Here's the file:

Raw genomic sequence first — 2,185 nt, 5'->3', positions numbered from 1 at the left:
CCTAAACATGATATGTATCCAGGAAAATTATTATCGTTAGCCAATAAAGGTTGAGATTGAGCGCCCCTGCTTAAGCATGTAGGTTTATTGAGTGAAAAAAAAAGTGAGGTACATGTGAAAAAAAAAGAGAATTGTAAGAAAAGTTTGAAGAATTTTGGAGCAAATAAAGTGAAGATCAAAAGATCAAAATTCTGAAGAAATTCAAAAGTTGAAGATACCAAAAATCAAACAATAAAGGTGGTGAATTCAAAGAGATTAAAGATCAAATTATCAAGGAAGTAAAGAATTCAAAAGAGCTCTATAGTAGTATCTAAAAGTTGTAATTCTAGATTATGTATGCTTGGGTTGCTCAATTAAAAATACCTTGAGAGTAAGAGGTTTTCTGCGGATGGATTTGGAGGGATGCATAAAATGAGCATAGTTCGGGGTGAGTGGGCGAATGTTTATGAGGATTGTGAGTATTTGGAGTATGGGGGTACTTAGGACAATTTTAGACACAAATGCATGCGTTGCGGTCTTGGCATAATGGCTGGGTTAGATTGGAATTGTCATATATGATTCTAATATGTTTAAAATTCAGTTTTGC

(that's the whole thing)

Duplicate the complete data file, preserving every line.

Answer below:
Raw genomic sequence first — 2,185 nt, 5'->3', positions numbered from 1 at the left:
CCTAAACATGATATGTATCCAGGAAAATTATTATCGTTAGCCAATAAAGGTTGAGATTGAGCGCCCCTGCTTAAGCATGTAGGTTTATTGAGTGAAAAAAAAAGTGAGGTACATGTGAAAAAAAAAGAGAATTGTAAGAAAAGTTTGAAGAATTTTGGAGCAAATAAAGTGAAGATCAAAAGATCAAAATTCTGAAGAAATTCAAAAGTTGAAGATACCAAAAATCAAACAATAAAGGTGGTGAATTCAAAGAGATTAAAGATCAAATTATCAAGGAAGTAAAGAATTCAAAAGAGCTCTATAGTAGTATCTAAAAGTTGTAATTCTAGATTATGTATGCTTGGGTTGCTCAATTAAAAATACCTTGAGAGTAAGAGGTTTTCTGCGGATGGATTTGGAGGGATGCATAAAATGAGCATAGTTCGGGGTGAGTGGGCGAATGTTTATGAGGATTGTGAGTATTTGGAGTATGGGGGTACTTAGGACAATTTTAGACACAAATGCATGCGTTGCGGTCTTGGCATAATGGCTGGGTTAGATTGGAATTGTCATATATGATTCTAATATGTTTAAAATTCAGTTTTGC